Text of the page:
Baltimore drone operators mostly pleased with proposed FAA rules

Baltimore's nascent commercial drone industry has been growing in a gray area for the past few years, experimenting with videos like one that caught last year's Monument Lighting ceremony from the air and taking on real estate clients while facing the threat of fines from the federal government.

After what felt like a long wait, operators of the commercial unmanned aircraft say the rules proposed Sunday by the Federal Aviation Administration are a good compromise that will eliminate uncertainty while ending some practices, such as flying at night.


"It felt like Christmas," said Terry Kilby, who is co-owner of the Baltimore aerial photography company Elevated Element and who listened in on the FAA's conference call announcing the rules. "This is something we've been waiting for for years. There were a lot of predictions one way or another; people felt the first set of rules would be much more strict."

Small-drone operators around the region have been shooting aerial pictures for real estate agents, mapping land for developers, even shooting video for documentaries. Some in the industry believe small drones will continue to become more common, inspecting bridges and cell towers, monitoring crops, and more.


The Association for Unmanned Vehicle Systems International estimates that drones will create 70,000 jobs with an economic impact of more than $13.6 billion in the first three years after their integration into U.S. skies.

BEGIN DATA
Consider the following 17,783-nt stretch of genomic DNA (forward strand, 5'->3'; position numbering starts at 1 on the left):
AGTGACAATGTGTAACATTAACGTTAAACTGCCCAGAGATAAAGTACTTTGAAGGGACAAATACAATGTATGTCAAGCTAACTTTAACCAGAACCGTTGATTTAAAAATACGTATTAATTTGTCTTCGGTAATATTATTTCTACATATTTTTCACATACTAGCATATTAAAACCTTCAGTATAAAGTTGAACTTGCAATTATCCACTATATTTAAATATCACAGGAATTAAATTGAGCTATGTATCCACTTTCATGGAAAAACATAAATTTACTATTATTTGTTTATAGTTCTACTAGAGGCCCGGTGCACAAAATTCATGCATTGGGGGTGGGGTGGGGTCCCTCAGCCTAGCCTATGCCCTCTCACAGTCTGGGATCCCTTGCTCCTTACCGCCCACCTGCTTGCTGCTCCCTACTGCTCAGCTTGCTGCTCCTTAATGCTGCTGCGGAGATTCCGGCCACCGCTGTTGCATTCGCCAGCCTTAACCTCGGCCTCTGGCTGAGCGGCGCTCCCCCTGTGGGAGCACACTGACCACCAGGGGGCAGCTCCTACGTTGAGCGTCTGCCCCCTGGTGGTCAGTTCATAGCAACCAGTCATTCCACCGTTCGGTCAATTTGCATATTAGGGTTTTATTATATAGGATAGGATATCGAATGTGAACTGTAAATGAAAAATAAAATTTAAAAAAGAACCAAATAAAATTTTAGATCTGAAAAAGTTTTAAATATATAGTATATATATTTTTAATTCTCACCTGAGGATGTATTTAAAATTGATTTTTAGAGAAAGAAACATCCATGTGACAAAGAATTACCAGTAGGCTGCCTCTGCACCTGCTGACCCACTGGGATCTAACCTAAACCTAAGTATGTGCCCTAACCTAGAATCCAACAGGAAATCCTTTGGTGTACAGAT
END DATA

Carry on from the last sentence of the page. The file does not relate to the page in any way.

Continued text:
But the popularity of unmanned aircraft has outpaced their regulation. While people were allowed to fly drones as a hobby, commercial operators faced the possibility of $10,000 fines.

There have been cases of the drones striking buildings or causing other problems. Last month, a drone that its operator lost control of flew over the White House fence and crashed on the lawn before Secret Service agents could block it.

The FAA currently bans commercial drone flights except for a few dozen companies that have been granted waivers. That ban will remain in effect until the regulations become final in two to three years, but FAA officials plan to continue granting waivers case by case. About 300 waiver requests are pending and new requests are being filed almost daily.

The rules proposed Sunday would ban the aircraft from flying at night or close to an airport. They also limit flying over people "not involved" with the flight. The rules require operators to keep the drone within eyeshot — dashing, at least for now, Amazon and other large retailers' hopes for aerial package delivery.

"We have tried to be flexible in writing these rules," FAA Administrator Michael Huerta said Sunday. "We want to maintain today's outstanding level of aviation safety without placing an undue regulatory burden on an emerging industry."

Amazon executives said the proposed rule requiring the operator to keep the drone in sight won't allow Prime Air, the name for the future drone package delivery system, to operate.

"We are committed to realizing our vision for Prime Air and are prepared to deploy where we have the regulatory support we need," said Paul Misener, an Amazon vice president, in a statement.